NUMB   ENABLED   GROUP     STATUS    PARTNER   STATUS
 ----   -------   -------   -------   -------   -------
 21     Active    Trk1      Up        No        Success

And the Cisco logged a message of

1w2d: %EC-5-L3DONTBNDL2: Gi0/24 suspended: LACP currently not enabled on the remote port.

Clearly neither of the switches are successfully seeing each other in this configuration.  Having already opened a ticket with HP related the trunking with the Aruba, I added this problem to the same case.  I much time gathering logs and details and sending them onwards, but eventually Google pointed me in the right direction for this one.

Cisco Bug CSCsh97848 was the culprit here.  The jist of the problem is that though LACP is supposed to use the configured native VLAN for control traffic to build and maintain the link, Cisco switches running code 12.2 only allow vlan 1 to be used as the native vlan across an LACP trunk.  Once I reconfigured the link to use vlan 1 as the native on both sides, the LACP trunk came right up.

What did I learn…

Though definitely not the first time I’ve had this experience, it was another case of Google being one of the best troubleshooting tools out there.  Though I had cases opened with two of the vendors, the resolution ended up coming from my own efforts at running down the problem.  Though to be honest, at least for the HP to Cisco link, had I been able to open a case with Cisco TAC, I expect they would have quickly identified the troublesome bug.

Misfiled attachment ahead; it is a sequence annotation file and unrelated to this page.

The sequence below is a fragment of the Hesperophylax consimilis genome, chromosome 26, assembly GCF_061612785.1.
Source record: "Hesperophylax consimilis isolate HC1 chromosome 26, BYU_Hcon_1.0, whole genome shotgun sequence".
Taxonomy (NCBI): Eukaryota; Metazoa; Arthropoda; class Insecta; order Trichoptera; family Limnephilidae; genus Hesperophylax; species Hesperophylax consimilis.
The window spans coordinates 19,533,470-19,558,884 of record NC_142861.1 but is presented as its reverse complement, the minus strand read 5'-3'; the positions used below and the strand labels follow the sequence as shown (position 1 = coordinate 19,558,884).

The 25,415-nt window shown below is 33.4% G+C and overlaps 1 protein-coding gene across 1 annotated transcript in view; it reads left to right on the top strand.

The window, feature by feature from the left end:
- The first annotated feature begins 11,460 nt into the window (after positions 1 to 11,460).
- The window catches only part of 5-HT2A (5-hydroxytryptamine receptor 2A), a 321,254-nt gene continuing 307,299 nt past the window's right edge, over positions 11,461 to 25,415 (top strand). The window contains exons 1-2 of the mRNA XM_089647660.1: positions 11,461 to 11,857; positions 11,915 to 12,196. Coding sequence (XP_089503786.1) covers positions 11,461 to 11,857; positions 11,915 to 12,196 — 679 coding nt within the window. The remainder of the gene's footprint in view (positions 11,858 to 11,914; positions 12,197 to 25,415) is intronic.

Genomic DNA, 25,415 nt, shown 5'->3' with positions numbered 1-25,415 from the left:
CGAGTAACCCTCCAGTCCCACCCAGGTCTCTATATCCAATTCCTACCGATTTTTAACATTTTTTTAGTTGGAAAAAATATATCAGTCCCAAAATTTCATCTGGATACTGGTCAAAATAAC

Though I rarely have pushed a single vendor solution for the sake of being single vendor, I can see some truth to the adage “one throat to choke” in this case. Because the problem was with the interoperability between vendor gear, I found this troubleshooting process to be a little slower and I did have a few instances where the vendors seemed to be pointing fingers at each other.  Overall though, I was very pleased with the way the Aruba and HP engineers worked together at sharing information and attempting to resolve the problem.  It would have been even better had the LACP problem between the HP and Aruba devices been resolved.

And lastly, even when using standard protocols, there can be problems and differences in implementation and features.  Assuming that just because the same standard is listed on separate feature lists doesn’t necessarily mean they will work together when connected.